Call it the cult of Keanu Reeves
(also published on June 18 as a longer version under the title 'Keanu Reeves: Quiet Power' and as an even longer version on June 26 under the title The Importance of Being Keanu')
by Carrie Rickey
Toronto actor is speeding away from adolescence at a record clip
Keanu Reeves's hair, the 360-degree bangs that flounced promiscuously in movies as diverse as River's Edge and Bill & Ted's Excellent Adventure, is sheared nearly to the scalp in a Pee-wee Herman buzzcut.
The reason for his makeover is the new, pulse-pounding picture Speed, in which the Toronto actor plays an LAPD SWAT cop who defuses a bomb underneath a moving bus, thus making America safe for mass transit.
Dubbed "Die Hard on wheels" by preview audiences, Speed marks Reeves's graduation from male ingenues (see Dangerous Liaisons and Dracula) and quirky screen adolescents (Parenthood and My Own Private Idaho) to offbeat action hero.
Despite this barbaric barbering, the anti-coif does not diminish Reeves's uh, powers. All the better to see the Hostess - cupcake eyes, the angular face with its ethnic and sexual ambiguities.
"He has a beauty," marvelled his Little Buddha director Bernardo Bertolucci, "that's not Eastern or Western," a product of Reeves's Chinese-Hawaiian and English ancestry.
From the ankles up, the reedy 6-footer who was grunge before grunge was cool holds court in a Manhattan hotel suite looking spiffy as a GQ coverguy. His Issey Miyake suit is accessorized with suspenders and a crisp white shirt.
It is below the shins that his keanuness asserts itself. Those bulky bundles that appear to be wrapped in battered butcher paper and tied with soiled string are, upon closer inspection, a pair of totalled Timberland boots, worn without socks and whimsically laced. Souvenirs of motorcycle adventures through Los Angeles "arroyos" and canyons, his hard-living footwear looks decades older than Reeves's 29 years.
Enjoying polite conversation with the creature who possesses a flawless complexion and a tensile poise, it's hard not to look at these bruised and scarred artifacts and wonder whether they're Reeves's equivalent of Dorian Gray's portrait.
In Speed, the man with the unusual handle - "keanu" means "cool breeze over the mountain" in Hawaiian - plays Jack Traven. In Point Break (1991), he was a Fed called Johnny Utah and in a forthcoming film based on William Gibson's novel, the cyber-courier Johnny Mnemonic.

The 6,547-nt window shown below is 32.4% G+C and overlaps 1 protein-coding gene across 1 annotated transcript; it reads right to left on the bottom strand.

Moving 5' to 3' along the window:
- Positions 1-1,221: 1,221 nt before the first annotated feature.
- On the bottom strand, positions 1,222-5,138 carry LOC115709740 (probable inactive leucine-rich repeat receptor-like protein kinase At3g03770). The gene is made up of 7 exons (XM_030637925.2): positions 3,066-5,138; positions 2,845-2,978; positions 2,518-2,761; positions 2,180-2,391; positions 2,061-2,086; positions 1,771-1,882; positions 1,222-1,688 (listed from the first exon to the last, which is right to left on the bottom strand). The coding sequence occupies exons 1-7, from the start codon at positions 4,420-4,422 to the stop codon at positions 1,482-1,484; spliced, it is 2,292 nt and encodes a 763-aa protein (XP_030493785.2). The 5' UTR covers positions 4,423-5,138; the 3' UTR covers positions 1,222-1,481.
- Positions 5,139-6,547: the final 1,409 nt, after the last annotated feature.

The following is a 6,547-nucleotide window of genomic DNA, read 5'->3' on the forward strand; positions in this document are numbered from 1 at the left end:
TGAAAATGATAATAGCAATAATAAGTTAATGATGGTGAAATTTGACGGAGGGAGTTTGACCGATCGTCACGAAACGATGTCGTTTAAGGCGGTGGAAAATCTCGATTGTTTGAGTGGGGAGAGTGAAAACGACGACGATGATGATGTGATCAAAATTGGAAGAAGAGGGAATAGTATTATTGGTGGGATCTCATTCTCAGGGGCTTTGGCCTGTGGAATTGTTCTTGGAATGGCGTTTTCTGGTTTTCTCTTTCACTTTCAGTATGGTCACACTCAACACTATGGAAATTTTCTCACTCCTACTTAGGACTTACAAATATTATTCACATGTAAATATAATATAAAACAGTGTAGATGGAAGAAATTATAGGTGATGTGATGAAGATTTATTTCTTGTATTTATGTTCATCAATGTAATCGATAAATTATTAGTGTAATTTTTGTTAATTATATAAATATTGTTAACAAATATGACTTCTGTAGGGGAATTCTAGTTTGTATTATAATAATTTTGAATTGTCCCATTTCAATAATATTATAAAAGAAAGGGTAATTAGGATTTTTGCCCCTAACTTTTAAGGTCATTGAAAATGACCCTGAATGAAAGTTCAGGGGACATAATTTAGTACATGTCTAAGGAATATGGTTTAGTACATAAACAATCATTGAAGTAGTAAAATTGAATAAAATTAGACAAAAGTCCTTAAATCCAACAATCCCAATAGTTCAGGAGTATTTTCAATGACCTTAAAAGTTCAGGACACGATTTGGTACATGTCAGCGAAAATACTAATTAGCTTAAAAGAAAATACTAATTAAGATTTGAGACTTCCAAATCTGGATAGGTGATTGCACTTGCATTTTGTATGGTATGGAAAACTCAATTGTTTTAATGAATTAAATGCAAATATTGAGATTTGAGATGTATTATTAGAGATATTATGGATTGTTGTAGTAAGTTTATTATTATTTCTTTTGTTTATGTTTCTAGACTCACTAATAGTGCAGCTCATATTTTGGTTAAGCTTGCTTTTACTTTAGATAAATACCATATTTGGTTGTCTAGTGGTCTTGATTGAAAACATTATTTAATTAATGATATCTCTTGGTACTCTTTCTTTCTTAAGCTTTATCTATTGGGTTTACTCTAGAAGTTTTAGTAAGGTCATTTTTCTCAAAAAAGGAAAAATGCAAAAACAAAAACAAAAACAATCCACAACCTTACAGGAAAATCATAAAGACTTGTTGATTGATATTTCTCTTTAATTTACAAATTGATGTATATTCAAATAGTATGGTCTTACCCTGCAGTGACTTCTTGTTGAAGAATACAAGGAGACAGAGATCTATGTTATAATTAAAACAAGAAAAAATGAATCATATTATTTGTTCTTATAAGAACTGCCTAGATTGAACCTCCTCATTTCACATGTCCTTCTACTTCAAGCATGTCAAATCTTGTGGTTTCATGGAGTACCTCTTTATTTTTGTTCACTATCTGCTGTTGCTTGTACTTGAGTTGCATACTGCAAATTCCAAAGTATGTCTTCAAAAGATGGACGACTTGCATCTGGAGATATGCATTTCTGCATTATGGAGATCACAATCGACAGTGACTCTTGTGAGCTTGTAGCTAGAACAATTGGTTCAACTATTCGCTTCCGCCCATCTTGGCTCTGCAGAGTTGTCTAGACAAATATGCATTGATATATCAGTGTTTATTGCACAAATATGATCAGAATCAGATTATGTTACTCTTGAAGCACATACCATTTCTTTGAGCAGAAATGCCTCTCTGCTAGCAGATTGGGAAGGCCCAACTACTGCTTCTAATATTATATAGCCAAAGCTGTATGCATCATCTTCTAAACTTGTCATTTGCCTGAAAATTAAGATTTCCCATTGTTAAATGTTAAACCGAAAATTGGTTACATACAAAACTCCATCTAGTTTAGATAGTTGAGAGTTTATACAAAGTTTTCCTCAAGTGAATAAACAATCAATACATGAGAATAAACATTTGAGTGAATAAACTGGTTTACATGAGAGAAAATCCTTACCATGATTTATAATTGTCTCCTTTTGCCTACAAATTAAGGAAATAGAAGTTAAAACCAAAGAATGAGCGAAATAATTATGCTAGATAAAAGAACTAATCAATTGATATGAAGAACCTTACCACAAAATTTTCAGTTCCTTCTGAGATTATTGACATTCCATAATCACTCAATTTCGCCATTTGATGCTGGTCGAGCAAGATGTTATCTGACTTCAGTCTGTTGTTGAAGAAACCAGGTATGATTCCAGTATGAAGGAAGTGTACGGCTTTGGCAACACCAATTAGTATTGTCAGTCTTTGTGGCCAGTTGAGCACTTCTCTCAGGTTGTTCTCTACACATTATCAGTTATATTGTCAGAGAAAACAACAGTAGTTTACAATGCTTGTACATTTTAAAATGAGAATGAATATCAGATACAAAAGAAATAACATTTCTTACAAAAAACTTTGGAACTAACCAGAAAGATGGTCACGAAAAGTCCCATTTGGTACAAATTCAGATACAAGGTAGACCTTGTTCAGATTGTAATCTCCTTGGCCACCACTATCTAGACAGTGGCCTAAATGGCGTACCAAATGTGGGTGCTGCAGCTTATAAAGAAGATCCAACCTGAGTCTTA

"I play men named Johnny and Jack a lot," he opens, adding with homespun mysticism, "there's an energy responsibility to that." His voice is breathy and geographically non-specific, a deliberately affectless voice recalling that of fellow Canadians Donald Sutherland and Peter Jennings.
"When you say 'Jack'," Reeves sings, exhaling a burst of air through clenched teeth, "the shape your mouth takes, the breath it takes, signifies loner, hero, renegade. . . . Think John the Baptist, Johnny Guitar, Johnny Suede, Jack the Ripper, jack-o'-lantern."
Is there an energy responsibility to "Keanu"?
"It's full of vowels," he says, smiling like a benevolent jack-o'-lantern. "Perhaps it means 'travelling different ways'." And with the sudden melancholy that tinges many of his performances, he adds, "My name is not borne out in popular stories." Hard to imagine a guy named Keanu drinking a brew with his fellow hardhats.
With the earnestness of a young man trying to impress his date's mom, he launches into a brief genealogy. His father's forebears settled in Oahu, "where there are Reeves everywhere. I'm sure my ancestors were on the boat with Captain Hook. I mean Captain Cook."
Though in life, as in certain roles, Reeves has a way of looking emptier than a sock drawer on laundry day, just as often he radiates intelligence. It's self-taught. The Beirut-born Reeves attended four high schools in Toronto before dropping out to pursue an acting career.
Ironically, the man who never attended college was this past semester the subject of The Films Of Keanu Reeves, a course at Art Centre College of Design in Pasadena, Calif., where professor Stephen Prina used Reeves as a "device" to focus on modern culture.